BERKELEY, California, July
13, 2005 (ENS): Using ethanol as an additive to make gasoline
burn cleaner does more harm than good to the environment, finds
a new report by researchers at the University of California, Berkeley.
The study concludes that the cumulative energy consumed in corn
farming and ethanol production is six times greater than the power
the ethanol provides in a car engine.
The paper, published in the journal "Critical Reviews in Plant
Science," comes as Congress debates a provision in the energy
bill that would double the amount of ethanol to be used as a gasoline
additive to five billion gallons a year by 2012.
Ethanol is set to replace methyl tertiary-butyl ether (MTBE), a
gasoline additive that has been found to pollute groundwater. Some
oil companies have already made the switch to ethanol.
California legislators have opposed the ethanol mandate, saying
the requirement to use ethanol would jack up prices at the pump
in the state.
"We're embarking on one of the most misguided public policy
decisions to be made in recent history," said Tad Patzek, professor
of geoengineering at UC Berkeley's Department of Civil and Environmental
"We are burning the same amount of fuel twice to drive a car
once," said Patzek, who conducted the study with undergraduate
students in his civil engineering course.
Patzek and his students found that by the time ethanol is burned
as a gasoline additive in our vehicles, the net energy lost is 65
percent, a figure that factors in the energy spent growing the corn
and converting it into ethanol.
They conducted the study over a period of four months, reviewing
data from government agencies, industry figures and published research
"When you first consider ethanol, it feels like you're being
progressive and environmentally friendly," said Jason Lee,
an undergraduate at UC Berkeley who helped author the paper. "But,
if you dig underneath, you find that it's really misleading. The
amount of fuel and oil needed to use ethanol is greater than the
value of energy ethanol provides. It's ridiculous to think it would
decrease our dependence on oil."
Scientists disagree on the amount of fossil fuel energy it takes
to produce ethanol. Both sides of the ethanol debate have calculations
to support their position.
A study by U.S. Agriculture Department and Energy Department researchers
issued last year shows a net energy gain. The study, led by Hosein
Shapouri of the USDA's Office of the Chief Economist, was conducted
to refute previous studies by Patzak and others that also found
a net energy loss in producing ethanol from corn.
Shapouri's team found that "corn ethanol is energy efficient,
as indicated by an energy output/input ratio of 1.67."
The Iowa Corn Promotion Board relies on the USDA study, saying,
"Research indicates an approximate 38 percent gain in the overall
corn-to-ethanol process and use of that ethanol for fuel."
"Corn yields and processing technologies have improved significantly
over the past 20 years and they continue to do so, making ethanol
production less and less energy intensive," said the Board.
Patzek said that studies showing energy gain do not take into account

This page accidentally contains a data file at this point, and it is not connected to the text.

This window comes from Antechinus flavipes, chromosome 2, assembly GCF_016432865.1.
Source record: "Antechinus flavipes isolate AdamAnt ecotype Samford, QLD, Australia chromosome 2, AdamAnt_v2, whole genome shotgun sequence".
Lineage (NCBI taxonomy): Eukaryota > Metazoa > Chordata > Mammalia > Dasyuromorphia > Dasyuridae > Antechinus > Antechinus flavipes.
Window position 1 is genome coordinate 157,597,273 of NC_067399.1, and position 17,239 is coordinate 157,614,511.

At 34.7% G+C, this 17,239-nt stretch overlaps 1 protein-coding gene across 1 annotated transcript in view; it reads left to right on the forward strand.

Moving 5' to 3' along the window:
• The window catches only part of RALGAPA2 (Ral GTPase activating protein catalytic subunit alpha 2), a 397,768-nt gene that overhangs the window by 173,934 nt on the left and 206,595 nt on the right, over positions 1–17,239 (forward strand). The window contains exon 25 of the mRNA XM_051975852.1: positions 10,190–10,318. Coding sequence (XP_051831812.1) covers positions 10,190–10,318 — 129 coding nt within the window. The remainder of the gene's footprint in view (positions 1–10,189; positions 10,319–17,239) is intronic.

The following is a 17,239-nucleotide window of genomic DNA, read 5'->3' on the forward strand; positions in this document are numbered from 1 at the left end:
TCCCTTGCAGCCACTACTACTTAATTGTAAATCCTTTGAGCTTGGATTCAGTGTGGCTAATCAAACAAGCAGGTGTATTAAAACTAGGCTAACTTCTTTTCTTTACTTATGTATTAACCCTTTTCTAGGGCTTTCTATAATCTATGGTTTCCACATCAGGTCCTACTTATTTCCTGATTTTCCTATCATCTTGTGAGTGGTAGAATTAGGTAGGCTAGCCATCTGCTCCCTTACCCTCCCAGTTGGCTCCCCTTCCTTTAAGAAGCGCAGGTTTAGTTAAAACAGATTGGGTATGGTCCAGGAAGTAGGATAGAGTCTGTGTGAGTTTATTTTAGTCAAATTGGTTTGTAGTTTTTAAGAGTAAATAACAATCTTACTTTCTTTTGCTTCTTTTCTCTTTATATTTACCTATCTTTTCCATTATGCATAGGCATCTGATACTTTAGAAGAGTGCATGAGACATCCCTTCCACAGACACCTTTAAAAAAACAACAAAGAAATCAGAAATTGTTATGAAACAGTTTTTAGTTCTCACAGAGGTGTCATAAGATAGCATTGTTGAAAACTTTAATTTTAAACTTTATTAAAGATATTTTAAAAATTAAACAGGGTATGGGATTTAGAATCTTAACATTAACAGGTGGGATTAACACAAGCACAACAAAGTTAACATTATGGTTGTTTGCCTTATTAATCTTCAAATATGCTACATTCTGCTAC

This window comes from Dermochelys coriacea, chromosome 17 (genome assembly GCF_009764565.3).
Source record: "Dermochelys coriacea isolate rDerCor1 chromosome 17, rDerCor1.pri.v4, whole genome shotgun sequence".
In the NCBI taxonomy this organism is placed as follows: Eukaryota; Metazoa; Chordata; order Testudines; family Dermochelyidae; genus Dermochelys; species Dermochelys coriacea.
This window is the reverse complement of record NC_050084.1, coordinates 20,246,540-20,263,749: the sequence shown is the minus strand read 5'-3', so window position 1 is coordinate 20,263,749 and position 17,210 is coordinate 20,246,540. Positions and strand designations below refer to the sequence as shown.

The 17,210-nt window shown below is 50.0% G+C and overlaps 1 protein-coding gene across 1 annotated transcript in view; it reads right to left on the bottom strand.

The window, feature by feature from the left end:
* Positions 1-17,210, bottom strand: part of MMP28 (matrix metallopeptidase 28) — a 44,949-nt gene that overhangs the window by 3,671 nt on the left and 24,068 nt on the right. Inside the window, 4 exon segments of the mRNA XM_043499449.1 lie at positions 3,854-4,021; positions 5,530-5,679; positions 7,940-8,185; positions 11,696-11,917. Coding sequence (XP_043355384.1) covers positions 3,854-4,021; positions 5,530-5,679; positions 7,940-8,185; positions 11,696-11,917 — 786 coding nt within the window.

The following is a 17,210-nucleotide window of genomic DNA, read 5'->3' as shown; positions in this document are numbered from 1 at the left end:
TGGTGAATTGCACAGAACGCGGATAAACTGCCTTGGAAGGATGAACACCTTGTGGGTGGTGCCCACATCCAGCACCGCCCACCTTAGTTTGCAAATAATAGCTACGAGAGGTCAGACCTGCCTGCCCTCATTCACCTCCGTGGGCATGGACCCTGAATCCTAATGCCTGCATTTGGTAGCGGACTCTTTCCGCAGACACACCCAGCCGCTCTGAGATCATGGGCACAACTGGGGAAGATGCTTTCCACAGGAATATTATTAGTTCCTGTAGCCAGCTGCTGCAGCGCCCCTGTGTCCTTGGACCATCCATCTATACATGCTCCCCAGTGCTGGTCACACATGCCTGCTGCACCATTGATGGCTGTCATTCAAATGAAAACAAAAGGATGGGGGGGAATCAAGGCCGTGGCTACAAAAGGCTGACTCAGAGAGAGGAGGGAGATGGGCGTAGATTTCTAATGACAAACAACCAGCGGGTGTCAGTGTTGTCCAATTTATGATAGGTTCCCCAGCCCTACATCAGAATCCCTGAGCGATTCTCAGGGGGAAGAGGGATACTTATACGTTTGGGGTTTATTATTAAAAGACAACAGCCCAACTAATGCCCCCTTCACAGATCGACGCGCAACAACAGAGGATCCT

the amount of energy stored in the corn.
"The energy stored in the corn is not free," he said.
"To grow the corn, you've used up soil and water. We must also
account for the disposal of waste water polluted by nitrogen and
phosphate fertilizers, as well as by pesticides and herbicides."
When calculating the net energy loss, Patzek and his students took
into account the energy equivalent contained within one bushel of
According to the report, it takes a total of 0.87 gallons of gasoline
equivalent to grow one bushel of corn, which itself contains 3.17
gallons of gasoline equivalent energy. That calculation includes
the fossil energy expended from the use of fertilizer, pesticides,
machinery, irrigation and other inputs in corn production.
After the corn is produced, it then takes another 0.89 gallons
of gasoline equivalent to ferment and distill one bushel of corn
into 2.66 gallons of ethanol, Patzek's team calculates.
In addition, ethanol does not pack as much energy as gasoline because
of its lower heating value. The paper points out that the energy
of 2.66 gallons of ethanol is equivalent to 1.74 gallons of gasoline.
So, the energy input of 4.93 gallons of gasoline equivalent leads
to an energy output of 1.74 gallons of gasoline equivalent, or a
net energy loss of 65 percent.
The report also says ethanol may contribute to increased pollution
of groundwater if underground storage tanks leak.
"Soil bacteria love ethanol," said Patzek. "If gasoline
that contains ethanol leaks, the bacteria in the soil will preferentially
metabolize the ethanol instead of the gasoline hydrocarbons. As
a result, the subsurface plumes of gasoline will not be degraded
and will spread farther out, potentially poisoning more wells."
Because ethanol is also highly corrosive, it cannot be transported
over the existing system of pipelines, said Patzek. Ethanol must
therefore be transported by train or truck, adding to the final
cost of the fuel, he said.
"It makes more sense to produce reformulated gas without any
oxygenates, but that is not the popular choice politically,"
said Patzek. "Additives are the easy way out for everybody
David Morris of the Institute for Local Self Reliance, based in
Minneapolis, is a critic of scientists who conclude that ethanol
made from corn is an energy drain.
Over the years more than 20 scientific studies have examined the
question, says Morris. "Virtually all studies of ethanol before
1990 showed a net energy loss. Virtually all of the studies after
1990 show a net energy gain. This is because the ethanol industry,
in terms of energy use per gallon of ethanol produced, has become
much more efficient over the years, as has the farmer, in terms
of energy use per bushel of corn grown."
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